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Part of European Sculpture and Decorative Arts
François Thomas Germain (French, Paris 1726–1791 Paris, master 1748)
Date: 1757Accession Number: 33.165.1
P R (British, early-mid 18th century)
Date: 1741Accession Number: 1976.155.23
Sèvres Manufactory (French, 1740–present)
Date: 1789Accession Number: 2008.529, .530
Edme-Pierre Balzac (1705–ca. 1786, master 1739, recorded 1781)
Date: 1757–59Accession Number: 48.187.418a–c
Vincennes Manufactory (French, ca. 1740–1756)
Date: ca. 1752–53Accession Number: 50.211.168a, b, .169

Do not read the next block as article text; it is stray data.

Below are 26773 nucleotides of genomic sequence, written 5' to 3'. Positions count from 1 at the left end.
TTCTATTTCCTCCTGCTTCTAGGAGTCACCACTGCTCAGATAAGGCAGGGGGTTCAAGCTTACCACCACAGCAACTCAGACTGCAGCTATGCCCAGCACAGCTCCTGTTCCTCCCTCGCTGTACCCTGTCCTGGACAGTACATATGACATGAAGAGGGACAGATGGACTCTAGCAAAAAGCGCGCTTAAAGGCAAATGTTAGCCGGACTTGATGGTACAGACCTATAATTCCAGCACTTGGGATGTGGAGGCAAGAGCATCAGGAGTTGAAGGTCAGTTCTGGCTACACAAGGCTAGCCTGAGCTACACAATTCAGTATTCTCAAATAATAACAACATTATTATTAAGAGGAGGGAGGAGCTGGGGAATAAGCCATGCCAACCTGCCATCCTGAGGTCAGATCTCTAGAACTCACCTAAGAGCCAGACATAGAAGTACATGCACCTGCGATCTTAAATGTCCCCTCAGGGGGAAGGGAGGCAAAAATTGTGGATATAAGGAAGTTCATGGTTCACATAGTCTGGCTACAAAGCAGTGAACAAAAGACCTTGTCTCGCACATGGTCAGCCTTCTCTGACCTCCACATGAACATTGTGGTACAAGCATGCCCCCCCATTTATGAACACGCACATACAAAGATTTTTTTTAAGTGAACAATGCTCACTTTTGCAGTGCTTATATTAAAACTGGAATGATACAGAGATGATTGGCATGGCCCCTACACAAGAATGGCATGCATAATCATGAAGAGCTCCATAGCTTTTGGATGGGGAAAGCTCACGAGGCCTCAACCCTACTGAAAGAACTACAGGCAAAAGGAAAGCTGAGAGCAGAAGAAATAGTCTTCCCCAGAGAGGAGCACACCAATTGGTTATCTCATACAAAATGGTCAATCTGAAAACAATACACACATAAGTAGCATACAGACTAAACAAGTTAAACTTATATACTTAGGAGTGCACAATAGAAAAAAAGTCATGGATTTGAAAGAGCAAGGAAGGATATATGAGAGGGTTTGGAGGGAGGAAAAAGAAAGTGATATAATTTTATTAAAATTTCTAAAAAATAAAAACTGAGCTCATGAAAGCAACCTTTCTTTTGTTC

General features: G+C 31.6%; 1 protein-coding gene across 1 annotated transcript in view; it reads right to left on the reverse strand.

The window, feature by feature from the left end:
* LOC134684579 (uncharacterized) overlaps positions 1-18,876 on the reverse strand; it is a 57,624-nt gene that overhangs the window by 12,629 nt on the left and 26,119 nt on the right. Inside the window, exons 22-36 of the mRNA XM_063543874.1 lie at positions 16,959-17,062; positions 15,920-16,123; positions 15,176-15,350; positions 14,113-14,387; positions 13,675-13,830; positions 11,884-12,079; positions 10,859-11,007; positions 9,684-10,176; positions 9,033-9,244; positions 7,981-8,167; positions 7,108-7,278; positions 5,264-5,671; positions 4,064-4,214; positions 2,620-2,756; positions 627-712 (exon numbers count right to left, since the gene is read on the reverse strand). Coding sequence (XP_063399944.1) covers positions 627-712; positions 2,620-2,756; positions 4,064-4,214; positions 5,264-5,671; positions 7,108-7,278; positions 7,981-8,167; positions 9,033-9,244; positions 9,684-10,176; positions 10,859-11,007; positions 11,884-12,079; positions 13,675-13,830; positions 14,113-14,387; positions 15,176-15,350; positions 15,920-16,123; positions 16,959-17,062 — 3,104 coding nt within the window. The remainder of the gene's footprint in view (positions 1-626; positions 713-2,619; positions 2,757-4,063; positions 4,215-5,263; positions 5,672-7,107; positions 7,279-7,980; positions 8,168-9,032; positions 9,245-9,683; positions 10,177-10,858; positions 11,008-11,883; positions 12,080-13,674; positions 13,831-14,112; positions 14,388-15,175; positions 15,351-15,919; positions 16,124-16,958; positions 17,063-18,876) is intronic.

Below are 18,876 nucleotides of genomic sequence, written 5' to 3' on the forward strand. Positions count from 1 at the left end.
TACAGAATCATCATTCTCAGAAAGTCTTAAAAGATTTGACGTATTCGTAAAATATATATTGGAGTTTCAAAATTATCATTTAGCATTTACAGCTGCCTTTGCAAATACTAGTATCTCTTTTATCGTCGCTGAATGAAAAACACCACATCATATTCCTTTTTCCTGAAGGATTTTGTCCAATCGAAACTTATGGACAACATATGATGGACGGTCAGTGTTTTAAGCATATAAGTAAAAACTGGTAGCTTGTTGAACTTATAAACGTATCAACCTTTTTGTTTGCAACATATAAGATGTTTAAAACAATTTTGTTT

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This carved-oak shop front (1775–77) from the Île Saint-Louis, Paris, reveals how significant the taste for decoration evoking ancient Greece and Rome, as expressed in the Neoclassical style, had become in France. It is not known what type of merchandise was originally shown behind this shop's windows. Catering to an upscale clientele, however, the marchands merciers (dealers in luxury goods) who owned such shops displayed precious silver, snuffboxes, and mounted porcelain pieces. These objects were made especially to attract the attention of the discriminating consumer. While the marchands merciers did not execute the pieces themselves, they played a role in their design and arranged for upkeep and repair.
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